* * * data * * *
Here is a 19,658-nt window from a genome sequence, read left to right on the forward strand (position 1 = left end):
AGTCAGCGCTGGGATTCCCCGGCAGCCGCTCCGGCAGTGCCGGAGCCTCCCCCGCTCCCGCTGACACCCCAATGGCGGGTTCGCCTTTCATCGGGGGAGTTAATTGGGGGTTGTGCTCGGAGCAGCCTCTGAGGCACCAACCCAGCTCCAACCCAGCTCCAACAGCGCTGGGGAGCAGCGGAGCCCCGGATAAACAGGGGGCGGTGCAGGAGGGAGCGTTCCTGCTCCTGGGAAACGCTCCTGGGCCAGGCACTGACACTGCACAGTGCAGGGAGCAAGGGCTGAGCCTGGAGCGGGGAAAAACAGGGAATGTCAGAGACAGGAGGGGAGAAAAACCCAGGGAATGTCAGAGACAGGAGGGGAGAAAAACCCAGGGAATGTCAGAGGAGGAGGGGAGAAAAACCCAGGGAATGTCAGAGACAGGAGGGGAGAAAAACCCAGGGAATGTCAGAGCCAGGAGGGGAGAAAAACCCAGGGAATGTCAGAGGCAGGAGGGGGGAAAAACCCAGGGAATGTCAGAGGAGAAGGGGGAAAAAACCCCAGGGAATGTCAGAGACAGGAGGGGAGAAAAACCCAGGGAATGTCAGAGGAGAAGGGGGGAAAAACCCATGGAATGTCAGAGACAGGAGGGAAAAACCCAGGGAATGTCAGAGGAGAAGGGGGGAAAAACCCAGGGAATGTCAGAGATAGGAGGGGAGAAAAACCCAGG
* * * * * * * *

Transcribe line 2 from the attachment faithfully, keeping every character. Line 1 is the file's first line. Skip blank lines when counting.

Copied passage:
AGTCAGCGCTGGGATTCCCCGGCAGCCGCTCCGGCAGTGCCGGAGCCTCCCCCGCTCCCGCTGACACCCCAATGGCGGGTTCGCCTTTCATCGGGGGAGTTAATTGGGGGTTGTGCTCGGAGCAGCCTCTGAGGCACCAACCCAGCTCCAACCCAGCTCCAACAGCGCTGGGGAGCAGCGGAGCCCCGGATAAACAGGGGGCGGTGCAGGAGGGAGCGTTCCTGCTCCTGGGAAACGCTCCTGGGCCAGGCACTGACACTGCACAGTGCAGGGAGCAAGGGCTGAGCCTGGAGCGGGGAAAAACAGGGAATGTCAGAGACAGGAGGGGAGAAAAACCCAGGGAATGTCAGAGACAGGAGGGGAGAAAAACCCAGGGAATGTCAGAGGAGGAGGGGAGAAAAACCCAGGGAATGTCAGAGACAGGAGGGGAGAAAAACCCAGGGAATGTCAGAGCCAGGAGGGGAGAAAAACCCAGGGAATGTCAGAGGCAGGAGGGGGGAAAAACCCAGGGAATGTCAGAGGAGAAGGGGGAAAAAACCCCAGGGAATGTCAGAGACAGGAGGGGAGAAAAACCCAGGGAATGTCAGAGGAGAAGGGGGGAAAAACCCATGGAATGTCAGAGACAGGAGGGAAAAACCCAGGGAATGTCAGAGGAGAAGGGGGGAAAAACCCAGGGAATGTCAGAGATAGGAGGGGAGAAAAACCCAGG